14er season is finally upon us! Itching to get back out into the mountains after a few busy weekends of moving into a new house, Ryan and I decided that this was the perfect time to get our 9th and 10th summits. After doing some research, we discovered that there were several trailheads leading to 14ers in the Collegiate Range along Chaffee County 390 between Buena Vista and Leadville where we had camped a few weeks prior (refer to my blog post [Camp] San Isabel National Forest).
On Friday after work, we put the seats down flat in Ryan’s Subaru Outback and filled it with snacks/water for the following day as well as our sleeping pads, pillows, blankets, etc. for the night before hitting the road. We arrived to the Missouri Gulch Trailhead around 10-11pm and managed to secure one of the last available parking spots. Tired and ready for the early start, we climbed into the back of the car and got a few hours of sleep.
The alarm went off at 4am; we dressed, packed the final goodies into our packs, strapped on our headlamps and hit the trail by 4:15am. For the first hour or so of the hike (which was ALL uphill in the form of steep switchbacks through the forest), the only things we could see were the trail a few feet ahead of us, the few bobbing lights further up the mountain from other hikers, and the gradual dawn on the horizon. The sun didn’t rise until we had plateaued over the forest, and at this point I was starving so we stopped to eat, warm our hands, and pack our headlamps as the light was spreading quickly over the area.
Our bellies full, we continued on to the summit (which we could now see looming above us). We were devastated to see that the trail essentially traveled straight up the rocky hillside, but weren’t too surprised as the hike was listed at a ~6,000ft elevation gain from the trailhead. We continued onward and upward at a slow and steady pace. Being our first real hike of the summer, we stopped frequently to catch our breath and allow the burning in our legs to subside. The view from up here was spectacular, making our suffering more bearable.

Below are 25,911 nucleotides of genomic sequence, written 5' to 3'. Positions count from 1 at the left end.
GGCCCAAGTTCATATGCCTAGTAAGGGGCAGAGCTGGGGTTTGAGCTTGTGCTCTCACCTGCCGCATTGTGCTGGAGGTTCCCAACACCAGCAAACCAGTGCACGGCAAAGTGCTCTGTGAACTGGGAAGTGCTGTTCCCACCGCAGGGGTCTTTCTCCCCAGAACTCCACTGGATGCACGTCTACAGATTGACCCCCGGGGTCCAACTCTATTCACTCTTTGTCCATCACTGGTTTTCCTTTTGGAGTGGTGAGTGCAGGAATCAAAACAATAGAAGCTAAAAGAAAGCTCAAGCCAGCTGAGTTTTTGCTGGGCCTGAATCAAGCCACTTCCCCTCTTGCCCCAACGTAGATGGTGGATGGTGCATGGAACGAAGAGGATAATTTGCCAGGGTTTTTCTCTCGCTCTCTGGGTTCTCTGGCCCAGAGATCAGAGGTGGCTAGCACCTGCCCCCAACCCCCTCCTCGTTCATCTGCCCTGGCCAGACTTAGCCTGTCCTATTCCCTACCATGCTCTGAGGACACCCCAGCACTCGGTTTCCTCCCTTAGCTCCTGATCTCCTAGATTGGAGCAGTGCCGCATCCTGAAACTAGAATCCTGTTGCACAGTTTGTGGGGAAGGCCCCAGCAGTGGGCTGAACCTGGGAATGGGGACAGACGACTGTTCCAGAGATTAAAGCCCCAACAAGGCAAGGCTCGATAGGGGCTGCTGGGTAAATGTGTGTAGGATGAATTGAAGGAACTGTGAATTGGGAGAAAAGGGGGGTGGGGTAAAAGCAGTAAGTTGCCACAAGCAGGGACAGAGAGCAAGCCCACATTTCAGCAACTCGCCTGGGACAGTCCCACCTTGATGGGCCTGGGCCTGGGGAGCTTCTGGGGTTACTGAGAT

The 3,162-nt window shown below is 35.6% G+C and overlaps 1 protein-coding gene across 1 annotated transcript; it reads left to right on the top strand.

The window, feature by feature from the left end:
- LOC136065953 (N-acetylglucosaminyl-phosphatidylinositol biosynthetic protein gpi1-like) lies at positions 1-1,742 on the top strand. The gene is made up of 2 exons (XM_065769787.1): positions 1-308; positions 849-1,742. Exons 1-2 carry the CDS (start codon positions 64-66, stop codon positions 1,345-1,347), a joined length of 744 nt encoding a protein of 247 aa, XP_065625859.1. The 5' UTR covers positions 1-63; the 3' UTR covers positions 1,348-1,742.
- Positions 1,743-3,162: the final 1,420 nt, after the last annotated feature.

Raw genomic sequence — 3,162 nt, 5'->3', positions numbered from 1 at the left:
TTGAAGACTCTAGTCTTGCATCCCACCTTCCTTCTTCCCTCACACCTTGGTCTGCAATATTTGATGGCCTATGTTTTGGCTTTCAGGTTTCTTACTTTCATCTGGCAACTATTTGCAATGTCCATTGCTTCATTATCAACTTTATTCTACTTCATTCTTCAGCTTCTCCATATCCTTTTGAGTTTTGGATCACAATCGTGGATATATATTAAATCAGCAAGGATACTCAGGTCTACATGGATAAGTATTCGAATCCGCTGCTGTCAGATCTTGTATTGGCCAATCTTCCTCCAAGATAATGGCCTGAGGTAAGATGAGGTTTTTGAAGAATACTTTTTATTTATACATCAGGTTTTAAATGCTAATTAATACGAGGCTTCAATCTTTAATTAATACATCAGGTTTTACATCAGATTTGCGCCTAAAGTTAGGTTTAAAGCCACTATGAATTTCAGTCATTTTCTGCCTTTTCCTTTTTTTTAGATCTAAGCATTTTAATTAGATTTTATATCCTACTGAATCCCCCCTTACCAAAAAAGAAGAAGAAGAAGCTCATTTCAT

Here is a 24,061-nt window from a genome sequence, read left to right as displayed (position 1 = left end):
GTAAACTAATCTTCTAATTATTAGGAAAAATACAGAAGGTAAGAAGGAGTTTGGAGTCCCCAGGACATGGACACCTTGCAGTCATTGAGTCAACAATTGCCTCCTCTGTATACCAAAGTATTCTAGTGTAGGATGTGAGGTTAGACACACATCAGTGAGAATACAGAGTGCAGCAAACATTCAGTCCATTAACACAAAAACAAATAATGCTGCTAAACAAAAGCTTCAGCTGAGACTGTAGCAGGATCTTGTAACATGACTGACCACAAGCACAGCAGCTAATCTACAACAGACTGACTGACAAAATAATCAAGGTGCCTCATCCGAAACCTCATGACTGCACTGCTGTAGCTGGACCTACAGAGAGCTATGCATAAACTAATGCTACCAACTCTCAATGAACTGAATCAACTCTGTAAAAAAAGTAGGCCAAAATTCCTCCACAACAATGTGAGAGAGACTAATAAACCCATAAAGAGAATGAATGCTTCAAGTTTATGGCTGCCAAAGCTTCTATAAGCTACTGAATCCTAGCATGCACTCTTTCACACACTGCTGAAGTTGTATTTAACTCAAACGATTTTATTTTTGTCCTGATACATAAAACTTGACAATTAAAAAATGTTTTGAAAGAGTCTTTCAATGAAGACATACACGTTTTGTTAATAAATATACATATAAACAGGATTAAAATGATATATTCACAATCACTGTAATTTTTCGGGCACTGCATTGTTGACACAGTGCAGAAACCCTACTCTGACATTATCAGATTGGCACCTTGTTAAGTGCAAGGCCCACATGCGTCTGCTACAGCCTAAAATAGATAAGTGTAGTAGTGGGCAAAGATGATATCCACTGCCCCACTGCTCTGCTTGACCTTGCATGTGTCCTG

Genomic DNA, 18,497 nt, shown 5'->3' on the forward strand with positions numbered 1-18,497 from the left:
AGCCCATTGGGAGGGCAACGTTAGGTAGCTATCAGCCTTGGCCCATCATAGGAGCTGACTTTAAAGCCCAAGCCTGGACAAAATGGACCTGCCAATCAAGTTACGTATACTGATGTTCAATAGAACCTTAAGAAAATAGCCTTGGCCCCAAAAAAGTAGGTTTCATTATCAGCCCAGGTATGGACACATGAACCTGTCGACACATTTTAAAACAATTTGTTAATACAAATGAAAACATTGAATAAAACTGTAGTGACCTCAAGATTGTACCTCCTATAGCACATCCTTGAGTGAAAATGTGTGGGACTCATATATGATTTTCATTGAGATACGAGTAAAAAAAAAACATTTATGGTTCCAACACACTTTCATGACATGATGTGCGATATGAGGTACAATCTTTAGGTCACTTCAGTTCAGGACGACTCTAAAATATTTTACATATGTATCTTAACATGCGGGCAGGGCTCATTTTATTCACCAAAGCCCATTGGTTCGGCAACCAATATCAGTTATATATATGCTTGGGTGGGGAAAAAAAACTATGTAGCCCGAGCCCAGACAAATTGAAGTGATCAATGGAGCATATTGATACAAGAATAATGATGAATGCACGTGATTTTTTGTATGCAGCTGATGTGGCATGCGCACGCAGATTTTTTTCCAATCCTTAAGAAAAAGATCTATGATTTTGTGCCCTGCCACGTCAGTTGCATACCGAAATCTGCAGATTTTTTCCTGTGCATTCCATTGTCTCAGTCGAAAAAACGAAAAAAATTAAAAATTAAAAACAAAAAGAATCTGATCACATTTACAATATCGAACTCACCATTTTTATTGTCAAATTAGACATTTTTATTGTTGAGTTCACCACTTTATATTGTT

We summited Mt. Belford in about 4hrs, and were pleased to share the summit with only one other person and his dog. The sun was shining, the wind was light, and our summit donuts were calling so we had a seat and took in the views (and tastes!).
About 15 minutes later with Mt. Oxford in our sights, we headed down the saddle to summit our 10th Colorado 14er. It didn’t take too long to switch peaks (although the steep trail looked daunting), and were greeted by even warmer temperatures and less winds. This is the first summit that has been actually enjoyable for us to spend time on! We found a comfortable spot to sit in the grass, enjoyed our second summit donuts and took in the views for a half hour or so (it was about 10am at this point) before deciding that it was time to head back to the trailhead.
We hiked back up the steep saddle and were faced with two return routes; re-summit Mt. Belford and go straight down the other side, or take a less steep yet longer trail through the valley back.
Our knees were bothering us from the steep elevation gain and all the steps so we opted for the “scenic” route back to the car. This route ended up being several miles longer and took us about three hours to get back to the trailhead, but the weather was holding nicely and the surrounding landscape was lush, blooming with wildflowers, and made the trek worthwhile.
We estimate the distance to be around 10-13 miles with 6,500 feet of elevation gain.
It took about 12 hours to complete.
We know that we’ve officially added two more Colorado 14ers to our list!
On to the next one!